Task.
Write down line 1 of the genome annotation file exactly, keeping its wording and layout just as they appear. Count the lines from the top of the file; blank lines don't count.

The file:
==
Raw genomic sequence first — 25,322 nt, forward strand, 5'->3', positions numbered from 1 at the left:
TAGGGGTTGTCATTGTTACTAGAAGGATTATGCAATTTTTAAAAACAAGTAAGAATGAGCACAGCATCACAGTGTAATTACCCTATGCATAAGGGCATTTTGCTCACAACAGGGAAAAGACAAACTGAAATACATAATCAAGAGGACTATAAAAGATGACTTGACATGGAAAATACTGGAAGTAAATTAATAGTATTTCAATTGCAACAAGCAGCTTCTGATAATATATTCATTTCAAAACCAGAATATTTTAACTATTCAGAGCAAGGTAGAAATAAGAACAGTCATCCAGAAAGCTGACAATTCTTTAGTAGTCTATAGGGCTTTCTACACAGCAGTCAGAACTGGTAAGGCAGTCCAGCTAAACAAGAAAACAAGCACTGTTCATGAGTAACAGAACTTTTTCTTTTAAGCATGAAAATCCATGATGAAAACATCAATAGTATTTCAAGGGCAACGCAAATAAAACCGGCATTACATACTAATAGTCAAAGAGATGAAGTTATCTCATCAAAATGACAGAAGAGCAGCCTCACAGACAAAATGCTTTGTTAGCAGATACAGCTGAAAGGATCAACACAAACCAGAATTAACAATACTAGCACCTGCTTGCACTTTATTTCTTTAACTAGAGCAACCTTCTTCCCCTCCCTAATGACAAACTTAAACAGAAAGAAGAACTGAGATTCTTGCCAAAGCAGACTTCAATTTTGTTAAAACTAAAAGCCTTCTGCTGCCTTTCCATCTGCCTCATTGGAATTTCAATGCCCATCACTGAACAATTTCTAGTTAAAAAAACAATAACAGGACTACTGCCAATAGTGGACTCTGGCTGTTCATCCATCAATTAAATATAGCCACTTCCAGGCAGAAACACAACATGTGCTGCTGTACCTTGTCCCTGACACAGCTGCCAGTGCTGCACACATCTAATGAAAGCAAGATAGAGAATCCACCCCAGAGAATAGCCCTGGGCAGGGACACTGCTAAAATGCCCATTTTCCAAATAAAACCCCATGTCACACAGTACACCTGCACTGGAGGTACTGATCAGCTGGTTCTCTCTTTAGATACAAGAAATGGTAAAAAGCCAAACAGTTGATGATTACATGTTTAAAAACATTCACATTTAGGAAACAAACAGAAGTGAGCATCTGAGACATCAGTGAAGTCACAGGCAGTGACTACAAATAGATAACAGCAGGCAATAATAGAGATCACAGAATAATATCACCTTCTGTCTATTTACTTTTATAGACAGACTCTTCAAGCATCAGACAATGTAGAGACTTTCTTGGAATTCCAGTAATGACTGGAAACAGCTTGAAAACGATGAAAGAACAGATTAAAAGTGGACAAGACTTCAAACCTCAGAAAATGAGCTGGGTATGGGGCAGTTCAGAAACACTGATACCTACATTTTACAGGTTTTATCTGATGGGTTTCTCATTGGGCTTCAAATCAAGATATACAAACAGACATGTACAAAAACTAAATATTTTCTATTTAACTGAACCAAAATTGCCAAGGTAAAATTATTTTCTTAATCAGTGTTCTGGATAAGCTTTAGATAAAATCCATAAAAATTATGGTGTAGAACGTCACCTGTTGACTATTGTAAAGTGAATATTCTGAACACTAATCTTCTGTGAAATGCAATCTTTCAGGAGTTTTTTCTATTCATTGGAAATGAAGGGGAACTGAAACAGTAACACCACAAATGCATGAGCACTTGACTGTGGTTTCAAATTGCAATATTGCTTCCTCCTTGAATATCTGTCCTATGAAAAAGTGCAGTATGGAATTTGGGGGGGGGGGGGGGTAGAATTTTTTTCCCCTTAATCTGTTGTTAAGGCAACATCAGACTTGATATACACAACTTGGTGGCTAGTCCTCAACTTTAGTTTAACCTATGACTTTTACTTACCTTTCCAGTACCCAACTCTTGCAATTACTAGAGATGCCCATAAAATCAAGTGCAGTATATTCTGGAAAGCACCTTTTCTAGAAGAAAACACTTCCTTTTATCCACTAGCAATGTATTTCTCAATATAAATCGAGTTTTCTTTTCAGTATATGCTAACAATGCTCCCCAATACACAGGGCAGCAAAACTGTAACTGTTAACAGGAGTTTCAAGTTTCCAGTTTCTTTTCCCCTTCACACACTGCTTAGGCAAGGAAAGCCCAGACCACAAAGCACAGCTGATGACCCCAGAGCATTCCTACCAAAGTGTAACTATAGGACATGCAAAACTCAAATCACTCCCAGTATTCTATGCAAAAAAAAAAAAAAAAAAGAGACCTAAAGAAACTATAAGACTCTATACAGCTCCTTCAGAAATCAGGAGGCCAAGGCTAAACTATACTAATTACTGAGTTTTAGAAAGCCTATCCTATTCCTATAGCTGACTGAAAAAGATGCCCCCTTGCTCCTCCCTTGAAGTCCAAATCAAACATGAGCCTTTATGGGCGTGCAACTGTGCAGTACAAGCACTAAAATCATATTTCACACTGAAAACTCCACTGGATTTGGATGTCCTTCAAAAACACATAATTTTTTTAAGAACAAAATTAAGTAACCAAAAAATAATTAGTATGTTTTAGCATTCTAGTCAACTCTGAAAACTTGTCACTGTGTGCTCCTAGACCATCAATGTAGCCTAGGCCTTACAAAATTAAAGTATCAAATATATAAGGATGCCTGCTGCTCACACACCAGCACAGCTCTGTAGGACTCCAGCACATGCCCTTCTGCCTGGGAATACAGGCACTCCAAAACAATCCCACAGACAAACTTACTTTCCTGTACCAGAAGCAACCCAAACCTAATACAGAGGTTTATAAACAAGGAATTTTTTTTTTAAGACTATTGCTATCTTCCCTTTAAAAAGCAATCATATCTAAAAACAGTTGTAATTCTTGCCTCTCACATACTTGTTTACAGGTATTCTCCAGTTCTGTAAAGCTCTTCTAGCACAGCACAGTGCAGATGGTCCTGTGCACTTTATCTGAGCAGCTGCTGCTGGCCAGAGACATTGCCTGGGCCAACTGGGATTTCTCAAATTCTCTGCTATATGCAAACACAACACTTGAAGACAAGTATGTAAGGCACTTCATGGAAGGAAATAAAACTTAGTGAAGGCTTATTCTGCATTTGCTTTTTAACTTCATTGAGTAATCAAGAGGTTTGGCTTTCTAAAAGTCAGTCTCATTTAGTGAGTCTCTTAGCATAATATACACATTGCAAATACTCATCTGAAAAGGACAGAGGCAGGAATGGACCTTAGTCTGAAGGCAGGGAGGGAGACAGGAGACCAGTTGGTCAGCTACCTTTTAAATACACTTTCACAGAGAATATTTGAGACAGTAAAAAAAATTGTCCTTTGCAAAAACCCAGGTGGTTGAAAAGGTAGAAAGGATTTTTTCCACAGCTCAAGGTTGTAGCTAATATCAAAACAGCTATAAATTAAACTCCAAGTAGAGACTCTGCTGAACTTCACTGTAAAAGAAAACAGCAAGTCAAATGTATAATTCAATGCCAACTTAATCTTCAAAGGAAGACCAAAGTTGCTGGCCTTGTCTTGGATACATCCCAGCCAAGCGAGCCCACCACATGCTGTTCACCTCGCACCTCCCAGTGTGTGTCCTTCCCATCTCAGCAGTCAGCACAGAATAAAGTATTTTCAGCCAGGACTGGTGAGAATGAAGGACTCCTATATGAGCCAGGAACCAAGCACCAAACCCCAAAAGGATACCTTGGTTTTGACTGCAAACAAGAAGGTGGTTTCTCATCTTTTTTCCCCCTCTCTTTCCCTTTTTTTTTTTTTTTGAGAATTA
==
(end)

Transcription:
Raw genomic sequence first — 25,322 nt, forward strand, 5'->3', positions numbered from 1 at the left: